Three Integrity Senior MEL Experts Speak at Panels at the Annual AEA Conference

Three of Integrity’s Senior Monitoring, Evaluation & Learning Experts presented their work at panels at the American Evaluation Association’s (AEA) Annual Conference held in Minneapolis, MN last November. The conference provides thousands of AEA’s members from around the globe the opportunity to connect with other practitioners and share their knowledge and experience with best practice in evaluation.

At a panel on 14 November, Mark Oldenbeuving, a Senior MEL Manager from our London office, along with Lamia Renaud, of Palladium, presented their experience utilising the Actor-Based Change (ABC) Framework to conduct contribution analysis on an empowerment and accountability program in Pakistan. Mark co-developed the ABC Framework in 2017. Since then, it has been used to build theories of change that help programs in complex operating contexts understand how they contribute to change and track their progress towards results. In the presentation, Mark and Lamia first shared how they relied on the framework to develop actor-based theories of change to guide analysis for the program in Pakistan. They then identified the data requirements for contribution analysis, which the program’s comprehensive MEL system allowed them to collect. Their panel concluded with a discussion of their practical experience using contribution analysis as an internal MEL method, highlighting the benefits and challenges of the approach.

On the final day of the conference, Kelly Skeith, our US Head of Programs, and Kathryn Rzeszut, a Senior MEL Specialist in the DC office, participated in a Presidential Strand panel entitled When Adaptation Isn’t Optional: Strategies for Evaluation and Learning in Fragile Environments. With colleagues from IRI and PACT, they shared their perspectives on key distinctions between MERL in fragile/conflict environments and more stable development contexts. They provided examples from Integrity’s work to demonstrate how these distinctions play out in the real world and mitigating steps. Kathryn discussed the importance of supporting the mental health of evaluation and monitoring staff in the middle of on-going conflict, while Kelly shared practical options for building the flexibility and adaptation required for evaluations in volatile contexts into budgets, workplans, and contracts. This session was selected to be a Presidential Strand presentation by AEA President Tessie Tzavaras Catsambas and her program chairs. Presidential Strand presentations feature in-depth education sessions that focus on this year’s theme: Paths to the Future of Evaluation: Contribution, Leadership, Renewal.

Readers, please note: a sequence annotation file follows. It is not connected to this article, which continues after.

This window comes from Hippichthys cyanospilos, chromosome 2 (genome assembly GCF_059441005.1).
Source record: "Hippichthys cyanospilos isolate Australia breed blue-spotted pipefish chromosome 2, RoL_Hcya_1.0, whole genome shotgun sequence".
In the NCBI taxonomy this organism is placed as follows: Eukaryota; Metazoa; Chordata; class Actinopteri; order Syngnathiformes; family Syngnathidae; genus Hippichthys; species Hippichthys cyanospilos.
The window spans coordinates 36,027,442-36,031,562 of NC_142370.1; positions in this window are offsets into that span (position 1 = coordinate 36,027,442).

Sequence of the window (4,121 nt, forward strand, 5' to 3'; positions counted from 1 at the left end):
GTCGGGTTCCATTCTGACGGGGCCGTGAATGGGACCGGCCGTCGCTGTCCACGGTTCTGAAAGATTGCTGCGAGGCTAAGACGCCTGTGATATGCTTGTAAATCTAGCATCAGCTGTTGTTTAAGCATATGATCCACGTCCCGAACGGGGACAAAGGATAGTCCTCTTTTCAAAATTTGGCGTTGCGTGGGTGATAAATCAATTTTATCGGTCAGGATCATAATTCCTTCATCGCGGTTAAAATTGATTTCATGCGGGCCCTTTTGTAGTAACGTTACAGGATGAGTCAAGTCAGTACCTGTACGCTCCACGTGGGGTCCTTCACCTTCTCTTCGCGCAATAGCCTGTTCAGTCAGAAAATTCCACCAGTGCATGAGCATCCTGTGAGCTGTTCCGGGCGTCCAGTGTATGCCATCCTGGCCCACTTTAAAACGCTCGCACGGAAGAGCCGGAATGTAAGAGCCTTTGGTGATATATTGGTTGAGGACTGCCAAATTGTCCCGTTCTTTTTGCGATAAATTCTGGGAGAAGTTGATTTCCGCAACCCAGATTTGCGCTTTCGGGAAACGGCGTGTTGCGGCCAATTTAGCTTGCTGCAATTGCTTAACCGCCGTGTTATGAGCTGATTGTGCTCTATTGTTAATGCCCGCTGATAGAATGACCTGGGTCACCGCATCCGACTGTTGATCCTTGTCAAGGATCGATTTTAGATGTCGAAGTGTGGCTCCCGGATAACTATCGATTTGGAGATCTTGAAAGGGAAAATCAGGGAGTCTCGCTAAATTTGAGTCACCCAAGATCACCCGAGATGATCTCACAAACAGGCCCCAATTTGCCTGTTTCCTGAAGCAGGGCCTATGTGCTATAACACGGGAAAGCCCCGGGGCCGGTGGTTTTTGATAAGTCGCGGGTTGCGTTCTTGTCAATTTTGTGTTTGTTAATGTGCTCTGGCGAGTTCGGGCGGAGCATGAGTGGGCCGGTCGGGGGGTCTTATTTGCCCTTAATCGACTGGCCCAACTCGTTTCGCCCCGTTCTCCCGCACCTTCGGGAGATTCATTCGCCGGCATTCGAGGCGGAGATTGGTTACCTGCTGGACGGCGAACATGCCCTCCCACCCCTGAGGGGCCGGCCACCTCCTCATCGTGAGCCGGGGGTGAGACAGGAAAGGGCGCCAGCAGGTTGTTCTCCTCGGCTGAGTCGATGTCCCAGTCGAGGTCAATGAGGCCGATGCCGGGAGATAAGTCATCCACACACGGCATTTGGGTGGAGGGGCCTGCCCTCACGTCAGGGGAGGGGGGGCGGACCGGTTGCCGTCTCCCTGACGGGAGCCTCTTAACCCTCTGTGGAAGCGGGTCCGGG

The theme highlighted the important role that evaluation has to play in providing credible and evidence-based findings in a social and political environment dominated by mistrust and ideological debates. It called on members to consider the profession’s future, acknowledging the contribution it made to the past and identifying current opportunities for leadership. This will require reflection on how evaluation can and should evolve to meet the challenges of increasing public and private capacity for evidence-based decision-making in a post-truth world.

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